Prostitution and trafficking 'intrinsically linked'


A former prostitute told members of the Justice Committee that "prostitution and sex trafficking are intrinsically linked", on 6 February 2014.

Mia De Faoite was giving evidence on Clause 6 of Lord Morrow's Human Trafficking and Exploitation Bill, which would make it illegal to pay for sex in Northern Ireland.

Ms De Faoite told the committee how she had become a prostitute in order to pay for her heroin addiction.

She said she was "one of the lucky few" who had escaped from a life of prostitution.

The witness said she had worked next to a trafficked woman on the Burlington Road in Dublin and that "her trafficker, controller, watched everywhere she went".

"She was addicted to crack and he was the dealer," she added.

Ms De Faoite said many people "don't believe a prostituted woman can be raped".

She described an incident in which she and a friend had been gang-raped.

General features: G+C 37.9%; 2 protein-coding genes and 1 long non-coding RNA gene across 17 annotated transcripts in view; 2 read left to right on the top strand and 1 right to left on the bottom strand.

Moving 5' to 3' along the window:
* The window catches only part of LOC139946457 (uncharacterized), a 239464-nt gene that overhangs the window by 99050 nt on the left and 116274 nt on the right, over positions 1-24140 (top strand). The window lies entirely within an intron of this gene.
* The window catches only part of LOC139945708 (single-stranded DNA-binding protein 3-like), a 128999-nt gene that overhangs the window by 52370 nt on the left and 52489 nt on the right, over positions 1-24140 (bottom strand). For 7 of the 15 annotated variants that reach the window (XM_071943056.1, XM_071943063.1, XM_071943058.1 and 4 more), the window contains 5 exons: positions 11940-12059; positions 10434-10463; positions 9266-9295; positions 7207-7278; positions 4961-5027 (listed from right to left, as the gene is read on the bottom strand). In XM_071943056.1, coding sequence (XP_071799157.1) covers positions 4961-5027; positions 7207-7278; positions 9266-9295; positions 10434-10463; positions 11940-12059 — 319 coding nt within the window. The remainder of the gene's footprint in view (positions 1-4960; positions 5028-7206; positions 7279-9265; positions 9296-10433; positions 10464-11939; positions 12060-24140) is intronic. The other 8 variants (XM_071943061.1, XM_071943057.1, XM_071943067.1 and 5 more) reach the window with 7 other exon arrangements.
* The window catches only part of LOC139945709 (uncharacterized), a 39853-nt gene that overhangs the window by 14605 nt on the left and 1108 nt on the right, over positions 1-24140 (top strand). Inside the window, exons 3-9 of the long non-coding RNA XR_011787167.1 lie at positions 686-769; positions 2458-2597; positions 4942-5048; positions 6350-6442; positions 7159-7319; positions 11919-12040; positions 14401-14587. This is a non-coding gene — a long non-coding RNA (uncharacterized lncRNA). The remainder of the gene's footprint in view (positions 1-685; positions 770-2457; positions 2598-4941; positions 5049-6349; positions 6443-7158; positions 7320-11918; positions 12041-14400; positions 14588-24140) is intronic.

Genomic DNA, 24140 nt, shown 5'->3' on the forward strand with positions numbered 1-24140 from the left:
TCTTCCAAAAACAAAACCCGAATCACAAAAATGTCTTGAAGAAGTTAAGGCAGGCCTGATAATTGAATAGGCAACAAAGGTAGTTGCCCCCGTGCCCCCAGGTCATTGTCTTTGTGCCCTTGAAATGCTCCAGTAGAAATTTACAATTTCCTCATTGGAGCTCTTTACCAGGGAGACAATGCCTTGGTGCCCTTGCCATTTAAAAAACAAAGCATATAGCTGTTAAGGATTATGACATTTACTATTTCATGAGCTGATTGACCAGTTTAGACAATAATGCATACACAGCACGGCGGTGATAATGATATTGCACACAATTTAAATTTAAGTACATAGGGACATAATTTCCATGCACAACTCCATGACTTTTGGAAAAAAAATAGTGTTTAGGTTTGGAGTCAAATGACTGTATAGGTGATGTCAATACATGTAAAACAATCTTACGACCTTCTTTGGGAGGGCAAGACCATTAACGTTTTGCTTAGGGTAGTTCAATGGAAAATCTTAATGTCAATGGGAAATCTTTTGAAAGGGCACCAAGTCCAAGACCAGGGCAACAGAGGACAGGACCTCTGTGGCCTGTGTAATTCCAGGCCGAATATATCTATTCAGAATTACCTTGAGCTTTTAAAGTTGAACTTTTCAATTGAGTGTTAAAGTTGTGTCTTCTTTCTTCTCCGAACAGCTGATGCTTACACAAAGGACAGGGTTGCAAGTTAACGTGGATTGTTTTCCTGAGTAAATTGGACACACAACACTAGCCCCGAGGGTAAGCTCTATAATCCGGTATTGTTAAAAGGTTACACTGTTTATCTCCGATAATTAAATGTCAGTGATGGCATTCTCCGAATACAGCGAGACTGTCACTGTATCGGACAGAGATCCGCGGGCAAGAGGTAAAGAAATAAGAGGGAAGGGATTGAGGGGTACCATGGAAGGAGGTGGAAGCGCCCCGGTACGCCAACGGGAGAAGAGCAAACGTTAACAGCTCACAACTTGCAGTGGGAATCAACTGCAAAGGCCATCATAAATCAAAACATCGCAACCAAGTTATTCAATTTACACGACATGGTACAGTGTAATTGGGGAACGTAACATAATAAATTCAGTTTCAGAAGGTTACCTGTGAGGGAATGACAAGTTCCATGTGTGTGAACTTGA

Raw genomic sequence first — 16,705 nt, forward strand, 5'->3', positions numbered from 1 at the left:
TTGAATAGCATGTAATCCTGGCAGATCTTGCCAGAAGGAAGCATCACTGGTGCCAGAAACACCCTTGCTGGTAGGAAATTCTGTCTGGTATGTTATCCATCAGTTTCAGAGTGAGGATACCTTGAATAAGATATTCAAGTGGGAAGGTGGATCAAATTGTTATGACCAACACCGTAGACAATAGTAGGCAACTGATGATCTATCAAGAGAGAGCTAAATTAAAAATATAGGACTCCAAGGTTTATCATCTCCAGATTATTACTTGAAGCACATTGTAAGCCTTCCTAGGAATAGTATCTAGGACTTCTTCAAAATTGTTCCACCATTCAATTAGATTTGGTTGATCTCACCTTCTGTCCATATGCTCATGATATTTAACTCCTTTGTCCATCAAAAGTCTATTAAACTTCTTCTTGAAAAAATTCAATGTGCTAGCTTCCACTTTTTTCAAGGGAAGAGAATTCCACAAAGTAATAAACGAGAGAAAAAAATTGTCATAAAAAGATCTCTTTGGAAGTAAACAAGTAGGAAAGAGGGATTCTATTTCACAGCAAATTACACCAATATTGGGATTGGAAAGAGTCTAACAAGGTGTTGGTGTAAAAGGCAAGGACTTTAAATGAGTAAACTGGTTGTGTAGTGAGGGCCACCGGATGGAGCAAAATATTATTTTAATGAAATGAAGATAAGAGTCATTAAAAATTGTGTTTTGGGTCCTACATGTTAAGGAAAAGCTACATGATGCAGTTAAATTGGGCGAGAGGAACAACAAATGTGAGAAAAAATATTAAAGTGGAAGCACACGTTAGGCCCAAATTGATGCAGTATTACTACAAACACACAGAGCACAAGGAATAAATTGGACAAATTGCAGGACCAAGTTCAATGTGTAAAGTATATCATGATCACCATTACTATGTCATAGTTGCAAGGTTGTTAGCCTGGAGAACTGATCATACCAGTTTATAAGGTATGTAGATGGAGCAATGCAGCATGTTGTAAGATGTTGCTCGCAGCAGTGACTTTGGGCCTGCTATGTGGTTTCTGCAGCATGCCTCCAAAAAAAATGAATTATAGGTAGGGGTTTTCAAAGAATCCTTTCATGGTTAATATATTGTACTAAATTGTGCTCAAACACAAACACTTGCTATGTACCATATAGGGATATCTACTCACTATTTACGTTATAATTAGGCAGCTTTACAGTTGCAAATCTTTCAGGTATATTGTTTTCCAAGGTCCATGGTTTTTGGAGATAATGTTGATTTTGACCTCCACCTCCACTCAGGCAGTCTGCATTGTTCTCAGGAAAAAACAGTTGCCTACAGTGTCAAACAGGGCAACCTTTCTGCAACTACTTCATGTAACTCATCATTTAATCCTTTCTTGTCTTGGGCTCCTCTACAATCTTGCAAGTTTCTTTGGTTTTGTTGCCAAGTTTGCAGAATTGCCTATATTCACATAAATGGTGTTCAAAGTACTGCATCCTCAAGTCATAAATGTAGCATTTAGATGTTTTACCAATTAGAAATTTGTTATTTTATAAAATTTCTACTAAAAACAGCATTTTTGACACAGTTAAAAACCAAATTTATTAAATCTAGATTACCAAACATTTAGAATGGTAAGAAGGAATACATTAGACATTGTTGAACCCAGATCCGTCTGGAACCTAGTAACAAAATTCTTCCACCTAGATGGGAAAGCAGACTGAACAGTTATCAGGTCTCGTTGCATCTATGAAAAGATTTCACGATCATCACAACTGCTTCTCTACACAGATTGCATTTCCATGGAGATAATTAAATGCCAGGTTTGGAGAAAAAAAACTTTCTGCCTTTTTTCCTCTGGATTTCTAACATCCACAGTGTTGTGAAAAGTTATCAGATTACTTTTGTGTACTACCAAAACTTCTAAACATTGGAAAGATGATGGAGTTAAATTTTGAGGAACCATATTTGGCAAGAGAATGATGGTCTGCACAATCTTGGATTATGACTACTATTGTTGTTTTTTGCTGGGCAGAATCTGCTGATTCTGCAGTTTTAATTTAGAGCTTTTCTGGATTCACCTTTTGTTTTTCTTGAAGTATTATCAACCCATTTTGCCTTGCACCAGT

"Human beings are capable of anything," she said.

Ms De Faoite spoke in favour of the law in Sweden, where it was illegal to pay for sex.

"Sweden placed human dignity first," she said.

Asked about evidence that had been given to the committee by academics who were opposed to Clause 6 of the bill, Ms De Faoite said she "would never understand women who fight to keep women in sexual exploitation".

"You will get two or three of them in every sociology department in every university," she said.

The Attorney General, John Larkin, briefed the committee on guidance to criminal justice professionals under section 8 of the Justice (Northern Ireland) Act 2004 and its proposed extension to the Police Service of Northern Ireland.

The guidance is intended to ensure that criminal justice organisations can be confident that their work is compliant with international human rights standards.

The committee was also briefed on legal aid and youth justice.

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